Some of the grasses are coarser than the others and require the blade to be especially sharp or the lawn will have a ragged look when finished.
Cool & Warm Season Grasses
Cool season grasses grow the fastest in the spring and early summer and early fall in preparation for winter dormancy. The warmer season grasses start very early in the spring and continue through the winter in warmer climates and with regular maintenance can result in year round care.
Mowing heights range from 1/4″ to 4″ depending upon the species. Cool season grasses that aren’t receiving enough water need to be a little longer to withstand the stress of the heat and evaporation of the sun and mowing to close can kill these grasses in this situation.
Mowing is the most often incorrectly performed part of lawn maintenance. Each grass type has a height range that it prefers to be mowed at, if you will cut the grass at that height the grass will be healthier, look better and most importantly last through the season without dying out from lack of water. The depth of the root system is in direct correlation to the height you mow at. So, the higher you mow the deeper the roots, the more water the grass can get and the less you have to water.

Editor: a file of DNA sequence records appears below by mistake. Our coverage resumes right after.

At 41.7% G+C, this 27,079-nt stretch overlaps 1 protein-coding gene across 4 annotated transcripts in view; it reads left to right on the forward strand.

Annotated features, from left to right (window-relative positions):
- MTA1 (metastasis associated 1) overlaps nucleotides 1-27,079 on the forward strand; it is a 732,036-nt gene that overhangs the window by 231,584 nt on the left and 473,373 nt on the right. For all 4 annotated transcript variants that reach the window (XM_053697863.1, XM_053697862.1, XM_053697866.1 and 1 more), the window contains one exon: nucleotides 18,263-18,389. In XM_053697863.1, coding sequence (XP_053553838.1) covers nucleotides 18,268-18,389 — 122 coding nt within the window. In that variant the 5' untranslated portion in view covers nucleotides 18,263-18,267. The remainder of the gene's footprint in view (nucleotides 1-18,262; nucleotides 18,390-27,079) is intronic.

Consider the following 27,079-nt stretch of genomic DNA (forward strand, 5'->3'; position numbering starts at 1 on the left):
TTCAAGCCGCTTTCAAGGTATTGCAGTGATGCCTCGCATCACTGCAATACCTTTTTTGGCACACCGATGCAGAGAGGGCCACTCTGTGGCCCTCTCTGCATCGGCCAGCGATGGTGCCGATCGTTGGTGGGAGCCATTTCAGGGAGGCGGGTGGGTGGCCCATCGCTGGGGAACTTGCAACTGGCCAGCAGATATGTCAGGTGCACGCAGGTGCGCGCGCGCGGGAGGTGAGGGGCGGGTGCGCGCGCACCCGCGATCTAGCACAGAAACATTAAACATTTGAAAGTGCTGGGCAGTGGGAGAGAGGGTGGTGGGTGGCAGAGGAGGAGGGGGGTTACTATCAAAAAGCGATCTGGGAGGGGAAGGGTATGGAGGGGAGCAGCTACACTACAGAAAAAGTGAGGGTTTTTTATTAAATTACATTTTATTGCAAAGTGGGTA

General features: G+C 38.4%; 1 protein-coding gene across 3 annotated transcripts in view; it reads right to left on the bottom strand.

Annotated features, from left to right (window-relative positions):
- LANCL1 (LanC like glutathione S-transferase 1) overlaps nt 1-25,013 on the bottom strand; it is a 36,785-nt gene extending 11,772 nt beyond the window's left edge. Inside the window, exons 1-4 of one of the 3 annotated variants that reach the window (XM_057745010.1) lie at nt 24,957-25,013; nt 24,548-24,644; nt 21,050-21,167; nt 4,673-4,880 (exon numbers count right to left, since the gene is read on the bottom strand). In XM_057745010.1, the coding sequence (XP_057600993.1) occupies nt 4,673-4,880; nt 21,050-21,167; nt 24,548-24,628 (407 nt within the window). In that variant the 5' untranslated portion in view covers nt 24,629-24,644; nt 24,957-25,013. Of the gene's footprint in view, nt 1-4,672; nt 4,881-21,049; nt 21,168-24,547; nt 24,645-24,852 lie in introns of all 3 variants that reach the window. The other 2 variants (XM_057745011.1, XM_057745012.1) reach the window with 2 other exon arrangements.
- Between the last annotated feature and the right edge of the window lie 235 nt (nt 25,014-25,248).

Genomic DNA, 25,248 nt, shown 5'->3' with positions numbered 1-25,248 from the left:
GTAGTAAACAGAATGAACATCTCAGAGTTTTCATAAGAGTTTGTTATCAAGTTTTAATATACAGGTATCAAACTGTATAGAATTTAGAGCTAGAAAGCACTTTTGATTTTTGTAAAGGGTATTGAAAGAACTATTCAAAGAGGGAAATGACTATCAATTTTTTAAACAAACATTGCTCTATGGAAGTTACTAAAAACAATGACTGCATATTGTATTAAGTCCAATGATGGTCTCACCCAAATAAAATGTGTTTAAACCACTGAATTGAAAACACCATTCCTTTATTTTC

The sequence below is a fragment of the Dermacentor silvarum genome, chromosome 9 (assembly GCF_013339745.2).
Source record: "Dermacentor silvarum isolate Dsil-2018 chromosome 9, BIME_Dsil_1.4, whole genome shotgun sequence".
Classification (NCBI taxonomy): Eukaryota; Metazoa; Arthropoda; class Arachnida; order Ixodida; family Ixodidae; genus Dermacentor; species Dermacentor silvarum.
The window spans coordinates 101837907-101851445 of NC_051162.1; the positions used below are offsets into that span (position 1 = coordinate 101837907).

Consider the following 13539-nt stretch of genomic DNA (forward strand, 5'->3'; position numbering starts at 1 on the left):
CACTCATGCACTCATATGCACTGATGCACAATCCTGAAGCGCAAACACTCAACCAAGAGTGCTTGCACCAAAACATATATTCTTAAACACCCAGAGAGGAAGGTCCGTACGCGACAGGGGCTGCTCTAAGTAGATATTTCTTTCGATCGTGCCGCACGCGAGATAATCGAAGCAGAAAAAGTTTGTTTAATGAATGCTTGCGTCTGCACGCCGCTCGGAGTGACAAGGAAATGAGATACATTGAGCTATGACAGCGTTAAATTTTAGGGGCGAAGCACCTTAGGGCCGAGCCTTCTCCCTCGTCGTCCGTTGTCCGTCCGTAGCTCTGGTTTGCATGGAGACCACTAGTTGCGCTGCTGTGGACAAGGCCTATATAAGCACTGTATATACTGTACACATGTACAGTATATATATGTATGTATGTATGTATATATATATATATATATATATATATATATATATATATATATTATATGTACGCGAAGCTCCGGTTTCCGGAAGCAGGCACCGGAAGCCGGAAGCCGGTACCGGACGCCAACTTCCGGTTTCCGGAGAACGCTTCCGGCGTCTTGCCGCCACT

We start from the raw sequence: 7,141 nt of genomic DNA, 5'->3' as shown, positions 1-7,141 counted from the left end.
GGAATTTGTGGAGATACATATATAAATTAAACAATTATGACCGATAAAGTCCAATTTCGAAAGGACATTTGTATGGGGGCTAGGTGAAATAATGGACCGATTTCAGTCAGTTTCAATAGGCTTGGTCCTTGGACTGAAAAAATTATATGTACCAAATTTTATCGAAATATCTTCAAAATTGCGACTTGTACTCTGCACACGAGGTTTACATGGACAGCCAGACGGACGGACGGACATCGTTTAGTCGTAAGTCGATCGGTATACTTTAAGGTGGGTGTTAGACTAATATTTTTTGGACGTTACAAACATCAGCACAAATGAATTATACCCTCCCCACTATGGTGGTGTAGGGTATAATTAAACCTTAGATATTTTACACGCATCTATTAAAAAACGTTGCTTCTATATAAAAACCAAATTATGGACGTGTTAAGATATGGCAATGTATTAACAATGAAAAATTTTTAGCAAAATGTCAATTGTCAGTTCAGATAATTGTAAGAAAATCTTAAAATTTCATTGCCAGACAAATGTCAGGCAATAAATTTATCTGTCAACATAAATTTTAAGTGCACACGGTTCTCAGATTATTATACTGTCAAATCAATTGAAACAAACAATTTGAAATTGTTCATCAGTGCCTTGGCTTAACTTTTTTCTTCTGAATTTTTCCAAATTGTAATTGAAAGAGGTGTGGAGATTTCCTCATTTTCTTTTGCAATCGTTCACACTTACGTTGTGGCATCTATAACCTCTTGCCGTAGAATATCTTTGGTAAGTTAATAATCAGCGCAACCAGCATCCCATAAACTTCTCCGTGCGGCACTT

Two Types of Grasses
In general, two types of grasses are what we deal with. Cool Season grasses: Fescue, Bluegrass, Ryegrass. These are the most common in the Southeast. These grasses like to be mowed at a range of 2.5″ to 3.5″ high. We to mow Fescue at least 3″ high, it makes the lawn healthier and look better. Bluegrass is the most tolerant to lower mowing, but still I wouldn’t take it lower than 2.5″.
The other type of grass is Warm Season grasses: Bermuda, Zoysia, Centipede. These grasses will tolerate as low a cutting as most home owners mowers will cut. Golf courses use a lot of Bermuda, and Zoysia and they routinely cut it as low as .5″ A typical home lawn will look nice at 1″ providing you have a smooth grade.